When The Beatles got their start playing grueling seven-hour sets in the dark dancehalls of Hamburg before a sparse audience of night owls, could they have imagined they’d one day be playing to a stadium packed with more than 55,600 screaming fans?
Probably not. In the music world, The Beatles at Shea Stadium show was unprecedented. Never before in history had a band played at a major outdoor stadium, and never before in history had a concert drawn an audience that size. 2,000 security guards were enlisted to control the enormous crowds.
In addition to attendance, the landmark Beatles concert set records for gross revenue. The box office raked in a staggering $304,000 in ticket sales, $160,000 of which went to The Beatles (quite a big jump from their Hamburg days, when they made around $18 per night).
The Beatles At Shea Stadium: Behind the Scenes
It had been Sid Bernstein, the famous promoter who introduced The Beatles to American audiences, who had the idea for the show. It was the height of Beatlemania, and Bernstein was certain that the Fab Four would be able to sell out even a massive venue like New York’s Shea Stadium. Berstein was so confident, he even promised The Beatles’ manager, Brian Epstein, that he’d pay him $10 (and that’s $10 in 1965 dollars, mind you) for every unsold ticket. (Berstein didn’t end up owing Epstein a dime.)
The four lads from Liverpool had wanted to fly into the field in a helicopter, but New York City officials shut the idea down. Instead, The Beatles were helicoptered to the roof of the World’s Fair Building in Queens, where they were shepherded into an armored Wells Fargo truck and shuttled to the stadium. Before The Beatles went on, there were performances from several opening acts — Brenda Holloway and the King Curtis Band, Cannibal & The Headhunters, Sounds Incorporated, and the Young Rascals.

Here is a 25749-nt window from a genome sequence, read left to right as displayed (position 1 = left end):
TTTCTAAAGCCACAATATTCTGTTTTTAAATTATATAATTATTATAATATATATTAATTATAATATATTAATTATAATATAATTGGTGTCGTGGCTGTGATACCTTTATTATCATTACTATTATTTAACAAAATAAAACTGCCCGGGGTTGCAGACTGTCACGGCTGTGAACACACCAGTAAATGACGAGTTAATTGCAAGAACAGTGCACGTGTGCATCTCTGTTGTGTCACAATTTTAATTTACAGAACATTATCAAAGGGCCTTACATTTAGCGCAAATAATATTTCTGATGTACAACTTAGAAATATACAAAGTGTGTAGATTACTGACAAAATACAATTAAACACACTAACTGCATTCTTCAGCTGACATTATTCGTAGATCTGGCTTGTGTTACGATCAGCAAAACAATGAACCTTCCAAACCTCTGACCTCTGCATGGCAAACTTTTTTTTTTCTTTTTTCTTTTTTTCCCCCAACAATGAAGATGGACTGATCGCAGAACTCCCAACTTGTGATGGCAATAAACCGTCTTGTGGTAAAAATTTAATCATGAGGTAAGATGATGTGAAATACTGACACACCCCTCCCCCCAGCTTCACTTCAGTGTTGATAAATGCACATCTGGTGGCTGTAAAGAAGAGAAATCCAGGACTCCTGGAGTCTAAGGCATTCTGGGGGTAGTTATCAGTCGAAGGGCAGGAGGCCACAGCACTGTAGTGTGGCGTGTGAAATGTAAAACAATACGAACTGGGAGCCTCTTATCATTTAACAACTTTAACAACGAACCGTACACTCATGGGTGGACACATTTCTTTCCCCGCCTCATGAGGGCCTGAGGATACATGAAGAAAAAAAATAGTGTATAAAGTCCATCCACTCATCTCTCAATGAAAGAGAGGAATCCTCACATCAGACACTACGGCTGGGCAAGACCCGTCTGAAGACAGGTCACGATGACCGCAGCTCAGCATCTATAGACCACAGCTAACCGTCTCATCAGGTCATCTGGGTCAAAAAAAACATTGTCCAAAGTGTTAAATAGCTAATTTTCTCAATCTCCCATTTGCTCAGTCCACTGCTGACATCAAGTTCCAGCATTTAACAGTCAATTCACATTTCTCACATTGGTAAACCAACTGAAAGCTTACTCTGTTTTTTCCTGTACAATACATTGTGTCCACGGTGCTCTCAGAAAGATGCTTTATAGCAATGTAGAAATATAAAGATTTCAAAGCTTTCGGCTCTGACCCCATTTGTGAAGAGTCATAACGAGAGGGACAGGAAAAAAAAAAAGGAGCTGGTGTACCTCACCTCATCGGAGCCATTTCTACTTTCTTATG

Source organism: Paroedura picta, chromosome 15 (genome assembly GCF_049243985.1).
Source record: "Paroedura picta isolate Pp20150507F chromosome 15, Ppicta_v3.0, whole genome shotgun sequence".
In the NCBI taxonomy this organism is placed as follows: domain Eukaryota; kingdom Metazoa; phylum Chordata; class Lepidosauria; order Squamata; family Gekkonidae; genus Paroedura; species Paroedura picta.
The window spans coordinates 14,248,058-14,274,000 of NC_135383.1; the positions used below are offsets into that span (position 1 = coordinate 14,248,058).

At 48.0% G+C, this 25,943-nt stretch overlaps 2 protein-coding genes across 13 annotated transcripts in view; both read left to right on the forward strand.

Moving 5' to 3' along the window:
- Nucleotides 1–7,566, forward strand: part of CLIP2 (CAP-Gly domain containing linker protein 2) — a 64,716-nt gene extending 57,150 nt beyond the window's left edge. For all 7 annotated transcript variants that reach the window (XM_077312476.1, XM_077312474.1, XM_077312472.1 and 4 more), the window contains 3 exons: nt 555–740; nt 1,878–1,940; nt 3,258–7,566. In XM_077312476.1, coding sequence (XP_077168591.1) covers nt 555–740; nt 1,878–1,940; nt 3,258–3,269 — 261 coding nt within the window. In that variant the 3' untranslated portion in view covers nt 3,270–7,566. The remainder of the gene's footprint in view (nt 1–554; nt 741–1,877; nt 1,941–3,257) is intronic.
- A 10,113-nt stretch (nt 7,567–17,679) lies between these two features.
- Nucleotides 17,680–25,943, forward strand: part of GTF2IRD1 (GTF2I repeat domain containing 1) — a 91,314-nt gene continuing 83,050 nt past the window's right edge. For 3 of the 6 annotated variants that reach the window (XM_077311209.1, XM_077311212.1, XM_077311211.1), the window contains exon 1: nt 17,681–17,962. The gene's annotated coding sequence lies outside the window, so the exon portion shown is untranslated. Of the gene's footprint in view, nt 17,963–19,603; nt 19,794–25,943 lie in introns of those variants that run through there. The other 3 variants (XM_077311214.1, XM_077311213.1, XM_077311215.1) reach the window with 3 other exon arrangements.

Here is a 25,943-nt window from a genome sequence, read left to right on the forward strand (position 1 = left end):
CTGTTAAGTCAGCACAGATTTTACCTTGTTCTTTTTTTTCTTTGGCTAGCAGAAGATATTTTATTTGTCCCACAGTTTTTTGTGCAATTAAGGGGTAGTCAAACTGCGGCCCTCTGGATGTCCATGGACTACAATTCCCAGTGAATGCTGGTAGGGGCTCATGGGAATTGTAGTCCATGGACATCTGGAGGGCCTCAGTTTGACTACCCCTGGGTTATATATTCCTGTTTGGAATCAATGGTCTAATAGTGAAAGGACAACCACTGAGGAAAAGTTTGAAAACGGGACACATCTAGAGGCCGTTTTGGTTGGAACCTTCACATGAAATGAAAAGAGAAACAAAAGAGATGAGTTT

When the opening acts finished, Ed Sullivan of The Ed Sullivan Show came onstage to announce: “Now, ladies and gentlemen, honored by their country, decorated by their Queen, loved here in America, here are The Beatles!” The audience went bonkers as Paul, John, George, and Ringo, dressed in military regalia, ran across the field onto the stage. So bonkers, in fact, that no one — not even the band — could actually hear the music. Even with the special 100-watt amplifiers brought in for the show, the stadium’s sound system couldn’t compete with the roaring crowd of Beatles fans.
Later, Ringo Starr would reflect back on the night, saying, “I never felt people came to hear our show — I felt they came to see us. From the count-in on the first number, the volume of screams drowned everything else out.” Paul McCartney agreed, noting, “But that was handy in that if we were a bit out of tune or didn’t play the right note, nobody noticed. It was just the spirit of the moment.”
Out of all The Beatles, John Lennon seemed to enjoy the night the most. Lennon stoled the show, goofing around, jumping about, and making George Harrison laugh so hard he couldn’t play. “That was one of the great things about John,” McCartney remembers. “If there was ever one of those tense shows, which this undoubtedly was (you can’t play in front of that many people for the first time and not be tense), his comedy routines would always come out. He’d start the faces, and the shoulders would start going, and it was very encouraging: ‘OK, that’s good — at least we’re not taking it seriously.’ He kept us jolly.”
The Beatles played for a brief, but glorious 30 minutes. Without being able to hear themselves, the band miraculously breezed through this 12-song setlist:
- “Twist and Shout”
- “She’s a Woman”
“I Feel Fine”
“Dizzy Miss Lizzy”
“Ticket to Ride”
“Everybody’s Trying to Be My Baby”
“Can’t Buy Me Love”
“Baby’s in Black”
“Act Naturally” (Voni Morrison, Johnny Russell)
“A Hard Day’s Night”
Ringo Starr would later say he was only able to keep time by watching the other three players’ bottoms. And John, reflecting on the Shea Stadium concert years later in 1971, had this to say about the concert, “…that concert in 1965 at Shea Stadium … I saw the top of the mountain on that unforgettable night.'”